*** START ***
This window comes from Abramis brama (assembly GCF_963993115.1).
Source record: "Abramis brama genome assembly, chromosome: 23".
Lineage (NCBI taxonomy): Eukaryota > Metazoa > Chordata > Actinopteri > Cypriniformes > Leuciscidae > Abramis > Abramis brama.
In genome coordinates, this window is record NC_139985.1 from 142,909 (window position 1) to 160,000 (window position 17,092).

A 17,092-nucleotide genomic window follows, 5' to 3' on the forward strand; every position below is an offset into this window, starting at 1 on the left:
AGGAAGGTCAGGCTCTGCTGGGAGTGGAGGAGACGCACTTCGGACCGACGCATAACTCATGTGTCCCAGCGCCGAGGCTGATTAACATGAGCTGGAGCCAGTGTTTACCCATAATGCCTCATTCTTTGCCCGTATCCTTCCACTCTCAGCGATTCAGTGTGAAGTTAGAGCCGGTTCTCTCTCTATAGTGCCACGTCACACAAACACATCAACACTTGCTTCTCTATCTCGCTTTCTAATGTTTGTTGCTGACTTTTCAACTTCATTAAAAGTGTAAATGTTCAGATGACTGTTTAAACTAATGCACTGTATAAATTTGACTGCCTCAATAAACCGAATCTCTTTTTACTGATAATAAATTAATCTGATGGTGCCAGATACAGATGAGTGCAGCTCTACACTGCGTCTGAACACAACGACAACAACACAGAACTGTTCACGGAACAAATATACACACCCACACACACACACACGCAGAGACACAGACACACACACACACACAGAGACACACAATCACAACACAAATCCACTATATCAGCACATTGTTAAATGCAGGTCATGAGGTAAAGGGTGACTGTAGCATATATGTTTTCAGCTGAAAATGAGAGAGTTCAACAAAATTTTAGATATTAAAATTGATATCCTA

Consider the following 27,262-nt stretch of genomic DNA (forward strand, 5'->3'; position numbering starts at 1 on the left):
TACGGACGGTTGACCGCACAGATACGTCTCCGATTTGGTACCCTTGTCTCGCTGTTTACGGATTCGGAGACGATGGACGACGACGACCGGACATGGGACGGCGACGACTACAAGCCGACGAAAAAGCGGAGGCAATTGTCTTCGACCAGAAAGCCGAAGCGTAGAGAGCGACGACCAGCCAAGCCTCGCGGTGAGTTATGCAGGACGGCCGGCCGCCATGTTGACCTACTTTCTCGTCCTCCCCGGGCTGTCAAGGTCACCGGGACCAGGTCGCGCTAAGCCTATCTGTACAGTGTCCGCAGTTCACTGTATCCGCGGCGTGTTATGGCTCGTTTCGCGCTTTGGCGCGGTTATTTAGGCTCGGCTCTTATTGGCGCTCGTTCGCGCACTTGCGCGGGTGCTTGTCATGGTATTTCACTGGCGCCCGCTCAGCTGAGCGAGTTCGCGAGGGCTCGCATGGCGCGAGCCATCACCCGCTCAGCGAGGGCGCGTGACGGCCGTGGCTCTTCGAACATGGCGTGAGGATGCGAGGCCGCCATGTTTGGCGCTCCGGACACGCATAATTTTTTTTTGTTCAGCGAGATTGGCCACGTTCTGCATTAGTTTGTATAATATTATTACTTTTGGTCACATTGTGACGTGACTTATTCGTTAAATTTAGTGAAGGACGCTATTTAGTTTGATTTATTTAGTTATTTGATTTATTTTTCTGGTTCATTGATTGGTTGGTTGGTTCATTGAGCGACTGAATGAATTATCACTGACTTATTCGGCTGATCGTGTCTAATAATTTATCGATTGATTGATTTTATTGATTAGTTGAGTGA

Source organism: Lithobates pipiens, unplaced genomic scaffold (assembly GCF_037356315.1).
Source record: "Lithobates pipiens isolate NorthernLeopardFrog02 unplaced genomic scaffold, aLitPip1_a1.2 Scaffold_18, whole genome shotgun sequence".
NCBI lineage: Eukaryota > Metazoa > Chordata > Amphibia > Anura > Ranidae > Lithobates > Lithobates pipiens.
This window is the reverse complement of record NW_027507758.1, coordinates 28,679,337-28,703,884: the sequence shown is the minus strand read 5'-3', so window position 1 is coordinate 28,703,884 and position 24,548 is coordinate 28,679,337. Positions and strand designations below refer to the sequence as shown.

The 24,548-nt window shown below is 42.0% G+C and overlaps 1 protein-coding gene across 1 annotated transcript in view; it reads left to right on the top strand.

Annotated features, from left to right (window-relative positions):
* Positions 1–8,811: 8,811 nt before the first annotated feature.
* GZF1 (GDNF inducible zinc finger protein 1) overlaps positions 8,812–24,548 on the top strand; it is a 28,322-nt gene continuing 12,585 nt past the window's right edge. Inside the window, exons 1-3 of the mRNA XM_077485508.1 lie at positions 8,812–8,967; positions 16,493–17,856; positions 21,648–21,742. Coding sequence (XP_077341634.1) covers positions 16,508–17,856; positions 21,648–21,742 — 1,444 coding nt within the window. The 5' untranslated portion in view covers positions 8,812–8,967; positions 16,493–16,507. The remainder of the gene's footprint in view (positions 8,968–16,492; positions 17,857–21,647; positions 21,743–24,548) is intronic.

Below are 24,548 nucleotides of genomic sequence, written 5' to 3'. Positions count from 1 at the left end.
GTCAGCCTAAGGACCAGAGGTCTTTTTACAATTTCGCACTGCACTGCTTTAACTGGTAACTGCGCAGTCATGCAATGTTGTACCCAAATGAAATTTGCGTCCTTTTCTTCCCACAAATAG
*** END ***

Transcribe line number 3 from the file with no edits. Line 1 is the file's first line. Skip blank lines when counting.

Lineage (NCBI taxonomy): Eukaryota > Metazoa > Chordata > Actinopteri > Cypriniformes > Leuciscidae > Abramis > Abramis brama.